Nitric oxide and cerebral blood flow responses to hyperbaric oxygen.
We have tested the hypothesis that cerebral nitric oxide (NO) production is involved in hyperbaric O(2) (HBO(2)) neurotoxicity. Regional cerebral blood flow (rCBF) and electroencephalogram (EEG) were measured in anesthetized rats during O(2) exposure to 1, 3, 4, and 5 ATA with or without administration of the NO synthase inhibitor (N(omega)-nitro-L-arginine methyl ester), L-arginine, NO donors, or the N-methyl-D-aspartate receptor inhibitor MK-801. After 30 min of O(2) exposure at 3 and 4 ATA, rCBF decreased by 26-39% and by 37-43%, respectively, and was sustained for 75 min. At 5 ATA, rCBF decreased over 30 min in the substantia nigra by one-third but, thereafter, gradually returned to preexposure levels, preceding the onset of EEG spiking activity. Rats pretreated with N(omega)-nitro-L-arginine methyl ester and exposed to HBO(2) at 5 ATA maintained a low rCBF. MK-801 did not alter the cerebrovascular responses to HBO(2) at 5 ATA but prevented the EEG spikes. NO donors increased rCBF in control rats but were ineffective during HBO(2) exposures. The data provide evidence that relative lack of NO activity contributes to decreased rCBF under HBO(2), but, as exposure time is prolonged, NO production increases and augments rCBF in anticipation of neuronal excitation.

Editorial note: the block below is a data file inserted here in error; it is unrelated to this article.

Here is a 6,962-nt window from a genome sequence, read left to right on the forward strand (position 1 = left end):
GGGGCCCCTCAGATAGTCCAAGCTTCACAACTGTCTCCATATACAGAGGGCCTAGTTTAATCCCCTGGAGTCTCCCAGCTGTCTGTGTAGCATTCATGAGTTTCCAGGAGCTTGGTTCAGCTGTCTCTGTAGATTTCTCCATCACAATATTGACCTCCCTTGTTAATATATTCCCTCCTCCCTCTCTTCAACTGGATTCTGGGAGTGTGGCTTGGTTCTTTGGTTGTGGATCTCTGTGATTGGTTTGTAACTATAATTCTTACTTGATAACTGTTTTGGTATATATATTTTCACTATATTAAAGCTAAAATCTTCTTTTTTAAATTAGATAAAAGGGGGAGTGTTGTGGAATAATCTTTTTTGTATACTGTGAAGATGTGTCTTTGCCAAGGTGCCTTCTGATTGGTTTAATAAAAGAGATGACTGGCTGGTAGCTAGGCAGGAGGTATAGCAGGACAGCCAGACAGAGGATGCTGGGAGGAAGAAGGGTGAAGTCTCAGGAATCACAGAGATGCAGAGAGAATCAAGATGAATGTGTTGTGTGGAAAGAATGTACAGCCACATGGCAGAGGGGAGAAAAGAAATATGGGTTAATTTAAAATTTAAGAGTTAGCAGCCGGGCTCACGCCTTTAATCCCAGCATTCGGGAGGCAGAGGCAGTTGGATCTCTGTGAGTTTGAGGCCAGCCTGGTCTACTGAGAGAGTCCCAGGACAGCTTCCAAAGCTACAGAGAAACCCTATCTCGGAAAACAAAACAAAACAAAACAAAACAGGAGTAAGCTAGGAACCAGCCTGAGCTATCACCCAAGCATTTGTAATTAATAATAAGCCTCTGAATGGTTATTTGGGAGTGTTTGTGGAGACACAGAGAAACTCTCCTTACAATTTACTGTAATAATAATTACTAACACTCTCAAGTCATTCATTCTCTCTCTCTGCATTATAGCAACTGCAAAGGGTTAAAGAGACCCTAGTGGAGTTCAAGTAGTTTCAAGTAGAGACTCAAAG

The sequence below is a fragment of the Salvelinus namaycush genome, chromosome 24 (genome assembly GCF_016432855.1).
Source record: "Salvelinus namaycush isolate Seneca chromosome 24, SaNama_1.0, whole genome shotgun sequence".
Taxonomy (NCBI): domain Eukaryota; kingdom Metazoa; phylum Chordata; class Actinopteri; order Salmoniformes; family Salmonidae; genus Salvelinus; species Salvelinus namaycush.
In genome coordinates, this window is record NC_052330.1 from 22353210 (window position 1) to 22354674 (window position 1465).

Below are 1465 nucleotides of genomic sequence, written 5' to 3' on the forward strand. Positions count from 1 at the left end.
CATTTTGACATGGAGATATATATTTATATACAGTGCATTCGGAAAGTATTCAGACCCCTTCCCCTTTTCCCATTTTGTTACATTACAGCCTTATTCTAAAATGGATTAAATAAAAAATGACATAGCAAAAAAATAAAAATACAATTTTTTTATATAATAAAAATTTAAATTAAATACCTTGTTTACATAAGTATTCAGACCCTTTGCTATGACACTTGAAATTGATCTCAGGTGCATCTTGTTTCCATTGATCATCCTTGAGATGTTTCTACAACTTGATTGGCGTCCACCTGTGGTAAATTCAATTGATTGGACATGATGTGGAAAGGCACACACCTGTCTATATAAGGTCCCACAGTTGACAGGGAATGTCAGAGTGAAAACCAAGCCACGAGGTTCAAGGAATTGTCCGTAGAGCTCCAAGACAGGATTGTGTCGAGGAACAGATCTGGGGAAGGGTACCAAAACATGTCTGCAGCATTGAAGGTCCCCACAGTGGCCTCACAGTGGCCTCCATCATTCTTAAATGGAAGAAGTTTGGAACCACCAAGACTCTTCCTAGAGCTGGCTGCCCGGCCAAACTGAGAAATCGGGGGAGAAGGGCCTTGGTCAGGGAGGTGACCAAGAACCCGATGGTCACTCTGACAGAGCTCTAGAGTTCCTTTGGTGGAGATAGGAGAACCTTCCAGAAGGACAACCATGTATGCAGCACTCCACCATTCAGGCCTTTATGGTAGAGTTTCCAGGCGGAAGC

Demchenko, IT; Boso, AE; O'Neill, TJ; Bennett, PB; Piantadosi, CA
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